Two kilograms of microorganisms
Did you know that you carry a total of around two kilograms of microorganisms inside you? What doesn’t sound very pleasant at first glance is actually essential for survival! Every surface of your body that comes into contact with the outside world is colonised with them. However, the majority of microorganisms live in the intestine. It is estimated that there are around 100 trillion of them, belonging to up to 1000 different species. We have considerably more of these microorganisms than we have cells. In the past, these bacteria, fungi, etc., which work together in symbiosis and are extremely important for the organism, were called the intestinal flora. The newer name, however, is microbiome(micro, Greek for small, bio , Greek for life, with the ending -om, community of life)
An organ of its own?
Some scientists even call the microbiome an organ, which illustrates the importance of the bacteria. A person’s microbiome changes throughout their life and, like their fingerprint, its composition is different for everyone. People who live closely together have a more similar microbiome than strangers. One could therefore also say that the microbiome is inherited. About 40 % of the microorganisms are actually part of the basic make-up. Researchers have been able to show, for example, that at birth some of the bacteria in the birth canal are passed on from mother to baby. The rest is influenced by various factors, such as diet and lifestyle, but also contact with diseases, etc. Research on the microbiome is still relatively young, but more interesting details are constantly coming to light. For example, we now know that the microbiome is interrelated with many bodily functions. Probably the best known is its importance for digestion. Microorganisms can utilise certain components of food that would otherwise be indigestible. So they are important for good digestion.
Connection with the immune system
But the microbiome also plays a very important role for the immune system. The developing microbiome contributes to the formation of the immune system. The microbiome establishes itself within the first years of life. Our adaptive (learned) immune system is trained when we come into contact with a wide variety of microorganisms. The adaptive immune system thus learns how to react to microbes and defends the body against pathogenic organisms. It takes these first years of life to reach a certain stability and diversity. However, especially in the first three years of life, numerous environmental influences (e.g. nutrition, diseases, antibiotic therapies, etc.) can sometimes lead to permanent microbiome shifts with consequences for health. Even in adulthood, the microbiome is a dynamic system, it constantly adapts to changing factors and is influenced by them (e.g. type, amount and timing of daily food, medication, etc.). Thus, the microbiome can be supported by an adapted diet, but can be disturbed after taking antibiotics (the microbiome needs several months to regenerate afterwards)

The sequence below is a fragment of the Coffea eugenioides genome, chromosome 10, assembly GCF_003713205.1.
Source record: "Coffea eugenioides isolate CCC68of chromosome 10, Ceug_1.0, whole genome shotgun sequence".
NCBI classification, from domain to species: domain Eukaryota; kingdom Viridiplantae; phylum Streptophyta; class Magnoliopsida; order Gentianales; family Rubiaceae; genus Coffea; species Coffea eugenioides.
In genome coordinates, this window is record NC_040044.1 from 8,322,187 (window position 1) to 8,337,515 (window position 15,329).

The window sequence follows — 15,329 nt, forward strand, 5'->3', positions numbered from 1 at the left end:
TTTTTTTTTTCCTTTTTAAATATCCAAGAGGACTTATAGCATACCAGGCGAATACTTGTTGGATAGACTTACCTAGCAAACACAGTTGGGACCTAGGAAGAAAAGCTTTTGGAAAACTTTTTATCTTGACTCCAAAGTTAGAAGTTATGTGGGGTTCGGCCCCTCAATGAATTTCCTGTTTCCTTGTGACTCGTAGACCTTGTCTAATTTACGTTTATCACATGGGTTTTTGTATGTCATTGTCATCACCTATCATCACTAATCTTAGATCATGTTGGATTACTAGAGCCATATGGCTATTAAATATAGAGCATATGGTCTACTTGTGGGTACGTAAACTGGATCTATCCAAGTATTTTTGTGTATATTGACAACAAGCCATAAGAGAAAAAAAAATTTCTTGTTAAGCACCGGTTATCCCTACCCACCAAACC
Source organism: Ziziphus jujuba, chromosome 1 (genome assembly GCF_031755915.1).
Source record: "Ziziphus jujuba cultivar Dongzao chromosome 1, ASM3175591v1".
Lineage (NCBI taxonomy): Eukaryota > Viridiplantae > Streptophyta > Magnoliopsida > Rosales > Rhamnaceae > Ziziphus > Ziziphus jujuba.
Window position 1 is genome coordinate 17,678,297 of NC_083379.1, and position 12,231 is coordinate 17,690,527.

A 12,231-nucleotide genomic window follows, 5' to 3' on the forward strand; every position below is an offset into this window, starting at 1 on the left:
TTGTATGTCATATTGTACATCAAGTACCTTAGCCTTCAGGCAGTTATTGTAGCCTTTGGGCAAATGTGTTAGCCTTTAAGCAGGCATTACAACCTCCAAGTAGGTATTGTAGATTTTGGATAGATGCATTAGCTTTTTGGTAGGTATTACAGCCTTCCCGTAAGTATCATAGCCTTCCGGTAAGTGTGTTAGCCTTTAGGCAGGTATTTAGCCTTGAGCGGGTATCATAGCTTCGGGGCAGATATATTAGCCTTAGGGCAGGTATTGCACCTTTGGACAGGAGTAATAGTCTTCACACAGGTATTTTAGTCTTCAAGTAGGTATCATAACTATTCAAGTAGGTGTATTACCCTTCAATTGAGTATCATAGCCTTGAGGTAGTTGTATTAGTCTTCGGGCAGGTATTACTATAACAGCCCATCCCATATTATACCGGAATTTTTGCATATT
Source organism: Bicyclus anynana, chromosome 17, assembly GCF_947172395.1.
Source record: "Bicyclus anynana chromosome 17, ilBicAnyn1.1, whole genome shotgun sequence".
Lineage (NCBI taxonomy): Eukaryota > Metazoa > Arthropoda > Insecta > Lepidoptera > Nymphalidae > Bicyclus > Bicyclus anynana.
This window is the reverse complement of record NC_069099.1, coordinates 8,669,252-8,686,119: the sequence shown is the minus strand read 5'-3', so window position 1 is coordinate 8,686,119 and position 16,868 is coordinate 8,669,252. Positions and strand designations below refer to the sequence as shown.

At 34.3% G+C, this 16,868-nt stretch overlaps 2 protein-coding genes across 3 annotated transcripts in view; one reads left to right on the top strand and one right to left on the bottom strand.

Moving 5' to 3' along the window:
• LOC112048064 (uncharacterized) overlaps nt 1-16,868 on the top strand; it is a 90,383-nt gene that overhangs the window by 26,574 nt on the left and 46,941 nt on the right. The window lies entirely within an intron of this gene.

The microbiome is one of the three levels of the so-called intestinal barrier. To prevent harmful bacteria from entering the body, the microbiome forms together with the mucous membrane and the intestine-associated immune system forms a three-stage chain of defence. With its enormous surface area of approx. 400 m², our intestine is the largest interface with the outside the largest interface with the outside world. This is where the absorption of vital nutrients Nutrients from our food takes place and everything is first subjected to strict Control. That is why we also find 80% of our immune cells in the intestine, which support us whenever it becomes necessary.
The brain in the gut
The microbiome can also influence the brain, via the so-called gut brain axis. Some scientists therefore call it the “second brain”. The gut and brain communicate with each other through nerves, hormones, white blood cells and immune substances. Small molecules released by the activity of intestinal bacteria trigger reactions of the nerves in the gastrointestinal tract. For example, it is known that a large part of serotonin (neurotransmitter of the brain) is produced in special cells of the small intestine. It is similar with other neurotransmitters; around 30 neurotransmitters are produced in the intestine. If production is disturbed, this can lead to sleep problems, anxiety and depressive moods. From this, links between the microbiome and various brain disorders such as depression or AD(H)S and autistic spectrum disorders can be deduced.
Hippocrates already said: “The healthy intestine is the root of all health”Hippocrates